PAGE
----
Please take a moment to listen to the song at the following link. Turn up and enjoy 🙂
Text messaging has become a phenomenon in its own right. In today’s society, you’re automatically expected to know how to text message–it’s just weird if you don’t, right?
The thing about “texting” is that you can’t read all of the nonverbal forms of communication that you’d normally be able to observe when you’re speaking to someone in person. So, without the nonverbal communication that makes up “65 percent of the social meaning of our conversation (Gamble, 2003)”, what are we left with? Mixed signals and a handicap added to the forms of communication between people. For example, I can’t tell you how many times my friend Linsey and I have gotten into serious arguments over the misinterpretation of a text message–she thinks I’m being sarcastic and I think I’m being flexible.
Jason Mraz’s song Did You Get My Message? is a wonderful acknowledgment of these types of miscommunications between people as a result of intercommunicating via electronic forms of communication. Though the song refers to mostly calling and leaving actual messages, I think it’s important to highlight the fact that text messaging is the newest form of communication limitations via technology. Let’s refer to a couple stanzas of the song that refer to text messaging:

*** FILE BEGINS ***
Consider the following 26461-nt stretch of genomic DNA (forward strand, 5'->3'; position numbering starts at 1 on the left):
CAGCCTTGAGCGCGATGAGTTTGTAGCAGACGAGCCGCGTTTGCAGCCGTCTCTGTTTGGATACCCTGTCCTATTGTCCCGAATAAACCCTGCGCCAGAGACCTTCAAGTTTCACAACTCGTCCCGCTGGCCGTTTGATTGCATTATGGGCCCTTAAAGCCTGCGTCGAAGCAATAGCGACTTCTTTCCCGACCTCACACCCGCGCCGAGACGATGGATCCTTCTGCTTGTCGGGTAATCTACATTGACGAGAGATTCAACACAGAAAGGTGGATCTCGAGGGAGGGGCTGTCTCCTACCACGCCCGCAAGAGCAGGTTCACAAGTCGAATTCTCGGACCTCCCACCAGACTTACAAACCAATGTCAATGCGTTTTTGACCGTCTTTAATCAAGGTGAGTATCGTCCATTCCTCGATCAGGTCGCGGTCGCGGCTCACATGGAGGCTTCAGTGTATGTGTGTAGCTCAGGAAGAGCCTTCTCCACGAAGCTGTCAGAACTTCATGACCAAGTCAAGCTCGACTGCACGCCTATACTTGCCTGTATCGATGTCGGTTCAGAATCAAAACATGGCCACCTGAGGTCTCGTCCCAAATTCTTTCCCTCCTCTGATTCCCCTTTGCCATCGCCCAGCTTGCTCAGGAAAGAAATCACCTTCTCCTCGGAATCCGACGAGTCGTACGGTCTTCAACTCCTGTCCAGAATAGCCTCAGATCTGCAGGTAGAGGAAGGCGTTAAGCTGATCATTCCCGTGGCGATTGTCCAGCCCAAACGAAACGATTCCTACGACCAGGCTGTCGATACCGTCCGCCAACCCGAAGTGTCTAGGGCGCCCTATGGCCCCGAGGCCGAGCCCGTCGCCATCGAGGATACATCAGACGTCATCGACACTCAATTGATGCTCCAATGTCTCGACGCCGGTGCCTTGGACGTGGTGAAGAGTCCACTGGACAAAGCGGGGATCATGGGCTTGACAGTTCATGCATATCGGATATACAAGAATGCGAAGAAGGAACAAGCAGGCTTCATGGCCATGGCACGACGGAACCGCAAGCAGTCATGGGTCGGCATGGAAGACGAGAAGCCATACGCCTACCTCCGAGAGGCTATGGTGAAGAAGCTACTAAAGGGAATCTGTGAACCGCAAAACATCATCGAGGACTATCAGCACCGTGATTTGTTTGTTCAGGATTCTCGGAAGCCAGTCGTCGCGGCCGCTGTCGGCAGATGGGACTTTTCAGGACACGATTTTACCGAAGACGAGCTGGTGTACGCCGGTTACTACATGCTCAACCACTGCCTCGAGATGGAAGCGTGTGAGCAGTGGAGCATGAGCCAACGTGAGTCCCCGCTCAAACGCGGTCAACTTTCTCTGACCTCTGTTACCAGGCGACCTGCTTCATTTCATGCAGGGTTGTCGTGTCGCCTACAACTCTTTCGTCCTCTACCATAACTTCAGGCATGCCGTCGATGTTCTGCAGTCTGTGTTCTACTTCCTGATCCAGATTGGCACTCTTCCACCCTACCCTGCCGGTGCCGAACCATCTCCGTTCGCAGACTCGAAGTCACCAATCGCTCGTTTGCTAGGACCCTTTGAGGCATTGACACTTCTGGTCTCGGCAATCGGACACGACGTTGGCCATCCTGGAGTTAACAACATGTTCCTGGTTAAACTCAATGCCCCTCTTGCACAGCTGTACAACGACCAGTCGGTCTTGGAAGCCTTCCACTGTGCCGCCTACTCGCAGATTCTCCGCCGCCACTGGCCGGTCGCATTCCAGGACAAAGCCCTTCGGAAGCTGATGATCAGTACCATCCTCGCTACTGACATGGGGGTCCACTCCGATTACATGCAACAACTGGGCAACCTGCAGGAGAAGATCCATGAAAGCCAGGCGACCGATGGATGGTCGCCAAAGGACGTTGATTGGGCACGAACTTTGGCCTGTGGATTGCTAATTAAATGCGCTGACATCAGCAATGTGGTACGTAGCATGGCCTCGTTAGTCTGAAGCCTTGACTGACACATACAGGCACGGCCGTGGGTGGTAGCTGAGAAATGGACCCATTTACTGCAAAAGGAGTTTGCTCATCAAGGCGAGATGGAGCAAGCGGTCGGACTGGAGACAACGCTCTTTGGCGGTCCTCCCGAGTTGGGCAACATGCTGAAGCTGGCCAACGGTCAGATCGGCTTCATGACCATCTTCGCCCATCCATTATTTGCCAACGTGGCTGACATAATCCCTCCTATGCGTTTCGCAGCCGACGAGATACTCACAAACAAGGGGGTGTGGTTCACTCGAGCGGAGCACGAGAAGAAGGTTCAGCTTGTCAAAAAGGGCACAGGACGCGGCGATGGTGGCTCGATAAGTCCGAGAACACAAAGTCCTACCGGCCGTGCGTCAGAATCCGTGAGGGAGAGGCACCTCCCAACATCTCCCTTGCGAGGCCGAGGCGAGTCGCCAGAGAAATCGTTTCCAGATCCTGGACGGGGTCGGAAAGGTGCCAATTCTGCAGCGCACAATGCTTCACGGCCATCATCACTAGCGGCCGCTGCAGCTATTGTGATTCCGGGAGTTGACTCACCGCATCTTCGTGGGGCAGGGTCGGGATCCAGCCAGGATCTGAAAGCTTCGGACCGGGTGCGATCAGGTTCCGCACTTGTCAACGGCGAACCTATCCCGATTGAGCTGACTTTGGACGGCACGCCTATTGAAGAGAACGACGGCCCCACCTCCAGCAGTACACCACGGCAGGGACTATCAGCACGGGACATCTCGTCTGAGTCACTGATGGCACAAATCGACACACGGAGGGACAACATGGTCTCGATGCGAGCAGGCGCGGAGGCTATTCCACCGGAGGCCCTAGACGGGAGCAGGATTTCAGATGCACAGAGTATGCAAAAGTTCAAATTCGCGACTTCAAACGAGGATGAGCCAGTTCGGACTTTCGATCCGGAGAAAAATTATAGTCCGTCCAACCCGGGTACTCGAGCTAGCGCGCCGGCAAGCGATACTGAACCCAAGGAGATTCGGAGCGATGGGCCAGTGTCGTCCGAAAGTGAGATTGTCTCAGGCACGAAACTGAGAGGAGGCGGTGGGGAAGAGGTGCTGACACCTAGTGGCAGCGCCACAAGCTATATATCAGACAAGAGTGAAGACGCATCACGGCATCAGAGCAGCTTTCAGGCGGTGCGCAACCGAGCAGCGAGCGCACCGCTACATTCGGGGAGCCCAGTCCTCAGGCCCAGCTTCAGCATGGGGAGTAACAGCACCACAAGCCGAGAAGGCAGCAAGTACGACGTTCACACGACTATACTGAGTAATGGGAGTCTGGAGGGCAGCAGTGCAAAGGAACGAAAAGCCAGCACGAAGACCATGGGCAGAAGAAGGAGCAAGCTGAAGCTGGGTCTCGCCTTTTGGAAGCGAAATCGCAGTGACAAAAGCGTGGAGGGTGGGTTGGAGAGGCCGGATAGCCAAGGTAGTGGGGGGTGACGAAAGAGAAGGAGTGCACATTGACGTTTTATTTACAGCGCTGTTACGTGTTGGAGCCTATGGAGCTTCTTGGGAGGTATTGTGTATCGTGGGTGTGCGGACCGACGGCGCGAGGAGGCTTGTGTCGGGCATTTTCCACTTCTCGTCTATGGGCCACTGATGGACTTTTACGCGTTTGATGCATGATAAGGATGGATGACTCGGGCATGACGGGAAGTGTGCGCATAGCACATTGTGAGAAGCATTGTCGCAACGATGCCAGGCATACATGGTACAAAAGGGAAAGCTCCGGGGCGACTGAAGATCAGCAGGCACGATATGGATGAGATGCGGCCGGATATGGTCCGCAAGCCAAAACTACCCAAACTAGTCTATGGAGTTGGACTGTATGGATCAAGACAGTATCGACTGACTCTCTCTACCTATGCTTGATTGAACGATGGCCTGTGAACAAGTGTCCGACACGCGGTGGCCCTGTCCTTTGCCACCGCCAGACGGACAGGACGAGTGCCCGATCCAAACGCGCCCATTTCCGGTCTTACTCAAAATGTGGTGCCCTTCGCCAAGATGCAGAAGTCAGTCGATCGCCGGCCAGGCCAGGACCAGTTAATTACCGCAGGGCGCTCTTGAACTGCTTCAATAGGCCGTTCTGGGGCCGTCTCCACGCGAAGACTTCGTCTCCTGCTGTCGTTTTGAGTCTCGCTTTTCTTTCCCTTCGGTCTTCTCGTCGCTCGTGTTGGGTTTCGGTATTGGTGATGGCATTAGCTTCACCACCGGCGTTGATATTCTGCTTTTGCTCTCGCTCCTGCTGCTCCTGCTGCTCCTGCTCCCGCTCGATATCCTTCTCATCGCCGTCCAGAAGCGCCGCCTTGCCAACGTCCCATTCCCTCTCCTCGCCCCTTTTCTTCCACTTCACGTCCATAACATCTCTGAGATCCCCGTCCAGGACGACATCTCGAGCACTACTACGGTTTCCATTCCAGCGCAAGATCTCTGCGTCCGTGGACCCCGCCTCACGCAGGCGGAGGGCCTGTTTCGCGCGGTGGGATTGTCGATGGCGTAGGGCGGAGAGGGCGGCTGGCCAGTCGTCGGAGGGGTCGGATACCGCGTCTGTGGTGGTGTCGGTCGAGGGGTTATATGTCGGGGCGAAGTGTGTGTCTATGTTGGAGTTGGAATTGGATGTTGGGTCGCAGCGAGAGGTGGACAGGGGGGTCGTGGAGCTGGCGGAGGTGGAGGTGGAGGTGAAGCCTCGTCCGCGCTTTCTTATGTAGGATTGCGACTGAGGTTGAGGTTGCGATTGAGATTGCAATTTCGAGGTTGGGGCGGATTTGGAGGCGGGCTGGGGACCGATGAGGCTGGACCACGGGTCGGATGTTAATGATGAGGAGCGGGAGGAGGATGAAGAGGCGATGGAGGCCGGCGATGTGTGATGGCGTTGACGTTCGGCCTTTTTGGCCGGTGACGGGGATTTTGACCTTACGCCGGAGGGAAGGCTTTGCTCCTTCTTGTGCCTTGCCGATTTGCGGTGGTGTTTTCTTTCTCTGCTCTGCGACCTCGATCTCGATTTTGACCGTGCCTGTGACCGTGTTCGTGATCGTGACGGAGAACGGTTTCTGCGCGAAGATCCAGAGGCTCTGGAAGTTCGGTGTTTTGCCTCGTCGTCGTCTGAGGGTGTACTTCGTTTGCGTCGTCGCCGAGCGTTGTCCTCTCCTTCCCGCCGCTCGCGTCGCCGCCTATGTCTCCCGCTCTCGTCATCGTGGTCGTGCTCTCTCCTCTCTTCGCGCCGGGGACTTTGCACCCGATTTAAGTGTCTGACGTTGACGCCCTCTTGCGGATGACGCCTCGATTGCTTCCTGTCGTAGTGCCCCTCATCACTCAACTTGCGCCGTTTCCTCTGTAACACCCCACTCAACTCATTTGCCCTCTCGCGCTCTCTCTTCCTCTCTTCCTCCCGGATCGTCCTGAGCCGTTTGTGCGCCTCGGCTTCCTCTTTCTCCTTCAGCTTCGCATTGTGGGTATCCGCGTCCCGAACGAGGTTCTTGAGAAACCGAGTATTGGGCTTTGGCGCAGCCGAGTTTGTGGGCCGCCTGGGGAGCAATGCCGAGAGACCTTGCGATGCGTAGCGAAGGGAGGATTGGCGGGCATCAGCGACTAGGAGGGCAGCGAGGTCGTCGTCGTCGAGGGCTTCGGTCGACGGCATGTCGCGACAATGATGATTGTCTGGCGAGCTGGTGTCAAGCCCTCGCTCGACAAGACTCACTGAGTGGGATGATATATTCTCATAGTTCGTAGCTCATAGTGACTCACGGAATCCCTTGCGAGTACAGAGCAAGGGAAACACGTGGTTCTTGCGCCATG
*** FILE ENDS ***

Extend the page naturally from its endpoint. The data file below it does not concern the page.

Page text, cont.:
1) Do you ever wonder what happens to the words that we send
2) Do they bend, do they break from the flight that they take
3) And come back together again with a whole new meaning
4) In a brand new sense, completely unrelated to the one I sent
5) Uh oh, where did it go, must have bypassed your phone
6) And flown right outta the window
7) ooh well, how can I tell?
8) Shoulda called the operator maybe she know the info
9) But whether or not if my message you got was too much or a lot to reply
10) Why not try this for a fact
11) Should you ever come back I’d relax and be relieved
12) of all my panic attacks
Here, Mraz is talking about the misinterpretation between people when it comes to text messaging. The first section (lines 1-4) refers to the different ways someone can interpret text messages, lines 5-7 refer to the same thing. It’s also an interesting side note that Mraz refers to the operator as a woman–operator being a traditionally “female” job position. This could be a result of the unconscious gender stereotypes that we carry with us as well as a good example of the ways music can subtly influence our gender stereotypes (Gamble, 2003).
Gamble, T. K., & Gamble, M. W. (2003). The Gender Communication Connection. Boston: Houghton Mifflin Co.
Mraz, J. (2005). Did you get my message?. Mr. A-Z: CD. Burbank, CA: Atlantic.